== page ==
Bobby with his Pomfret coaches in 2000

Long story short, he had coached with Eric DeCosta — who is currently the general manager here in Baltimore — at Trinity College in Hartford. This was around 2002, and Eric was the Raven's college director at that time. So Danny connected us. I emailed Eric for about a year and a half, and it was one of those exchanges where you don't get a response every time. I wanted to be persistent, but not annoying. So I was walking a very fine line.

So when did your big break finally come?

One day Eric called me out of the blue and says, “Hey, Bobby, this is Eric DeCosta. Are you still interested in an opportunity with the Ravens?” And so I was, you know, trying to be cool, calm, and collected. I was like, “Yeah, that would be great. I'm looking forward to it.” And so he’s like, “Awesome, we'll fly you in and you'll be with us for three weeks as an intern.” Eventually I hang up the phone, and then it hits me, the idea that the Ravens were going to fly me to Baltimore. It was like, “What? You’re gonna do what?” I would have walked to Baltimore, I would have rode my bike, whatever he needed me to do, to get there.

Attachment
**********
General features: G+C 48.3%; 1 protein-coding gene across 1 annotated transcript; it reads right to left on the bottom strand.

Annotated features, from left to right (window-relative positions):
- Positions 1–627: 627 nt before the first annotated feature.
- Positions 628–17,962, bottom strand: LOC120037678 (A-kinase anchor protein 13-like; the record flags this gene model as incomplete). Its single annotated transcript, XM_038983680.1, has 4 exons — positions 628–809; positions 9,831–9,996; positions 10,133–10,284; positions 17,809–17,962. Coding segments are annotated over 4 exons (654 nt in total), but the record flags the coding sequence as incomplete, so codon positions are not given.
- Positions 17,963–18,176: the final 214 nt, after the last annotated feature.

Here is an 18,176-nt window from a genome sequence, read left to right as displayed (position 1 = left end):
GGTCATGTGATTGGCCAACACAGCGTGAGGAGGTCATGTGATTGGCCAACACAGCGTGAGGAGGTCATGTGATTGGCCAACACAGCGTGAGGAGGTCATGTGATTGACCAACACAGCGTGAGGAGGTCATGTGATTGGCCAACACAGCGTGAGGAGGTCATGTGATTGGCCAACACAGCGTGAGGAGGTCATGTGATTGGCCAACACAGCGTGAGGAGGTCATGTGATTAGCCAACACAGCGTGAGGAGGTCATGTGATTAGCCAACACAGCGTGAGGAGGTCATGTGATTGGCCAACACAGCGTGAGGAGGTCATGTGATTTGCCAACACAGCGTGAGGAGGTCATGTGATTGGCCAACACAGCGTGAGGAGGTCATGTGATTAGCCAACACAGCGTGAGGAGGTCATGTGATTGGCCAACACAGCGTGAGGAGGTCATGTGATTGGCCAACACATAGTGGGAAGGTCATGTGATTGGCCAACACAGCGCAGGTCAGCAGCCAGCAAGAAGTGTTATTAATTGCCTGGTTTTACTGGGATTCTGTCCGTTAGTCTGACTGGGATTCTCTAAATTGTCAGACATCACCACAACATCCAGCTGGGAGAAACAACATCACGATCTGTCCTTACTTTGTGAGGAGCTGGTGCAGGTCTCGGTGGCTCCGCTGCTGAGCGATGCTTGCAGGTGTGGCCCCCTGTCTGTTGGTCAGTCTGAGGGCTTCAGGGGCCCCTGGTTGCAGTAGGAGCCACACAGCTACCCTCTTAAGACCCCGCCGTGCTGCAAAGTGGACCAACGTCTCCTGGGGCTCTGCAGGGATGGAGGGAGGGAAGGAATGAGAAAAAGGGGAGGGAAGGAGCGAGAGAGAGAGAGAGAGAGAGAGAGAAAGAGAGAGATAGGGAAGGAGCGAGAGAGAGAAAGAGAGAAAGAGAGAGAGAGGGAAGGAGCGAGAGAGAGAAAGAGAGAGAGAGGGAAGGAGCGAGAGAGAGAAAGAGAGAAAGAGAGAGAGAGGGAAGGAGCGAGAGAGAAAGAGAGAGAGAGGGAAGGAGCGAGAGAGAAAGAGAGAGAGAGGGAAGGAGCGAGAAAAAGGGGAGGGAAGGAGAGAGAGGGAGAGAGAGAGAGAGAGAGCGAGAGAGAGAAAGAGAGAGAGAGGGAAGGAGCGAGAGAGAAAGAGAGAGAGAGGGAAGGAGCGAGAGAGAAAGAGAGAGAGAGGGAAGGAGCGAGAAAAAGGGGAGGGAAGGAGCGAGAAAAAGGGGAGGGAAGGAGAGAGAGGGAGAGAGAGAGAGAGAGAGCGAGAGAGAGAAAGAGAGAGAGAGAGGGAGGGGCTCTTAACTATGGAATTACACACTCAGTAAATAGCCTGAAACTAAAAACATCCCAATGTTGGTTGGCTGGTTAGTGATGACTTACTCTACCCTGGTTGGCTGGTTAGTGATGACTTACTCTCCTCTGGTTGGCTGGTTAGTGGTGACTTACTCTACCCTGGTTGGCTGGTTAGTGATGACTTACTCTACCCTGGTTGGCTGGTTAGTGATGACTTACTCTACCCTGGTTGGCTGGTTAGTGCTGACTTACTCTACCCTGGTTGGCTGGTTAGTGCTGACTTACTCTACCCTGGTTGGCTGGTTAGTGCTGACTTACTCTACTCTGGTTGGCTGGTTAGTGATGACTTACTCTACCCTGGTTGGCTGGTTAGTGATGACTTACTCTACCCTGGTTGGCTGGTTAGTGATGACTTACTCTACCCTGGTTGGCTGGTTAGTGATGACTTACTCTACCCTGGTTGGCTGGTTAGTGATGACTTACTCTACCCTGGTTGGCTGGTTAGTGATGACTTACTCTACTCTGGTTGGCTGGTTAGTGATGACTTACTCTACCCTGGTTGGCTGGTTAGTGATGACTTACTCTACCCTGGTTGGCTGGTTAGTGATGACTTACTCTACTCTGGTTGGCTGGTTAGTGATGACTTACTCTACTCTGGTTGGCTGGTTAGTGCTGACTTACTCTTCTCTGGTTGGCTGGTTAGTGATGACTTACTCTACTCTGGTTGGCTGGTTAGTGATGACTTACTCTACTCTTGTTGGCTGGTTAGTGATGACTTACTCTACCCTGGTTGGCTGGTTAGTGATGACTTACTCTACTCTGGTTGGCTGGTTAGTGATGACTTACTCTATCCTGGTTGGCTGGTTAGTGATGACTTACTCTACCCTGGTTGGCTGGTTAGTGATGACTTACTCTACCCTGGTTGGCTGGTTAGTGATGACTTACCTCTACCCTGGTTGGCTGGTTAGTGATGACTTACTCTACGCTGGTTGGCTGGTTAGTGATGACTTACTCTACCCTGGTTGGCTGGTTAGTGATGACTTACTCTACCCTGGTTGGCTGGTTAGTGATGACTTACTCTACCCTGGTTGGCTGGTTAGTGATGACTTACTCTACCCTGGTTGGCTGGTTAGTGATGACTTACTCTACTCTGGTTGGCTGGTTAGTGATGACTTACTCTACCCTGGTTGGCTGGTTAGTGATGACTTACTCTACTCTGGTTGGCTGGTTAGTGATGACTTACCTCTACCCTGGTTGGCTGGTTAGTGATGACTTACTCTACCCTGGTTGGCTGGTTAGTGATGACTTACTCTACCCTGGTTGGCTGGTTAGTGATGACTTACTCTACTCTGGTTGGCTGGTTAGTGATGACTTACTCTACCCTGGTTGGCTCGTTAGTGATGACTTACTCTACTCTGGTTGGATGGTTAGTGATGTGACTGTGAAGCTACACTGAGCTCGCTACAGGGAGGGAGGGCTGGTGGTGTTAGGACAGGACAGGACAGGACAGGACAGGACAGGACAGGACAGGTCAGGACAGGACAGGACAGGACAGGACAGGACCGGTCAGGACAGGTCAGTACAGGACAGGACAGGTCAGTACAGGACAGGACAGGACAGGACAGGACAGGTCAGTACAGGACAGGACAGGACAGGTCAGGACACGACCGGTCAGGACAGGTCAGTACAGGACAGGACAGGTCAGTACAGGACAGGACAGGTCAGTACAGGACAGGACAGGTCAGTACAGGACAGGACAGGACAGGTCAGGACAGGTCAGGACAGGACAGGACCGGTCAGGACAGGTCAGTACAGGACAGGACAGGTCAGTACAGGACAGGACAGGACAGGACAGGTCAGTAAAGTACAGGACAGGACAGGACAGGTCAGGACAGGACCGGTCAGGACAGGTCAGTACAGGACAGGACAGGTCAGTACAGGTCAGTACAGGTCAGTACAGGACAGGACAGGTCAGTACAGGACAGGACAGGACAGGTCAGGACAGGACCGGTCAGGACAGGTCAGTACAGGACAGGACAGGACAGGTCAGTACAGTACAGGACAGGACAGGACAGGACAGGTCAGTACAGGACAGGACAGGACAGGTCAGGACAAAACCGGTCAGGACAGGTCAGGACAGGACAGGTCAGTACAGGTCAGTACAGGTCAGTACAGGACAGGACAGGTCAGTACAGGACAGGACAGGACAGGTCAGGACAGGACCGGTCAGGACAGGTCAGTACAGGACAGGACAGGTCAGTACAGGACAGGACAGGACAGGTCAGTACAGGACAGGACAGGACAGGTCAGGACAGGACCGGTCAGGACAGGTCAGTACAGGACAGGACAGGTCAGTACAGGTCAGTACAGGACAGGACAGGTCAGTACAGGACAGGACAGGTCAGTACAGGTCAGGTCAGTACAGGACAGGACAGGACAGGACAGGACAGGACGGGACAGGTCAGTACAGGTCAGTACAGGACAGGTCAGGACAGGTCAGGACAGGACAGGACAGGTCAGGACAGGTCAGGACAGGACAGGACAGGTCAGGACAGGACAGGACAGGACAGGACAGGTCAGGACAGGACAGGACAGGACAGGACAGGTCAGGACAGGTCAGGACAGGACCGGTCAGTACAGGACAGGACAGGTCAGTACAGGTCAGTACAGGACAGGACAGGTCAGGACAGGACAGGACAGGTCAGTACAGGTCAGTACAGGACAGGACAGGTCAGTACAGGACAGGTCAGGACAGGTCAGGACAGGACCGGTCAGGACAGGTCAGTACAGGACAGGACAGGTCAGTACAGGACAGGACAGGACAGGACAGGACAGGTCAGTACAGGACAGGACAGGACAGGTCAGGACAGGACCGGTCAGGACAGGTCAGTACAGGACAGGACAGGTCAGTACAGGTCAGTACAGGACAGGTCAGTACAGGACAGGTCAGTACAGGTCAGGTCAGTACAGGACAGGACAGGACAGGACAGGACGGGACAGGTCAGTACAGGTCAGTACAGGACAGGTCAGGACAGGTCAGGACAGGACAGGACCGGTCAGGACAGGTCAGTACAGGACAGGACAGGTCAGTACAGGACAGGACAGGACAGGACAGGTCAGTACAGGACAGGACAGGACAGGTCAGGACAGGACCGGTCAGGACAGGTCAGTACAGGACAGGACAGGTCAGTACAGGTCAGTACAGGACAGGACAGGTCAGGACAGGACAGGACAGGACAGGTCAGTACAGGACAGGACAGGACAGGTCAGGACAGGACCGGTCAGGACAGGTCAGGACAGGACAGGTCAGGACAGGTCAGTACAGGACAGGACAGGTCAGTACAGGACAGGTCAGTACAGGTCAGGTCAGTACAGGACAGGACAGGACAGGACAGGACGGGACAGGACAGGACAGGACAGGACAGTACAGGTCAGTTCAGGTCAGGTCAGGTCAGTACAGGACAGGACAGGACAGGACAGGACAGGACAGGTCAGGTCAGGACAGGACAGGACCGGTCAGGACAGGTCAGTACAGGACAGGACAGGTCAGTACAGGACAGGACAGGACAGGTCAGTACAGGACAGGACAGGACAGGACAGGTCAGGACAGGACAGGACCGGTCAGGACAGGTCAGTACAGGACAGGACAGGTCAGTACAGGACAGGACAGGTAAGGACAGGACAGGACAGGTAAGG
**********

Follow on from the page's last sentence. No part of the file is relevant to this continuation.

That was a great experience. During my time as an intern, I met one of their directors, Phil Savage. After that 2004 season, Phil became the general manager in Cleveland. He remembered me from Baltimore. So he called me up, and was like, “Hey, I'm in Cleveland now. We have a job for you.” I ended up interviewing the same day as my college graduation, in May 2005, and I stayed there until May 2018 when I finally came back here to Baltimore.

What have you learned during your time in the NFL?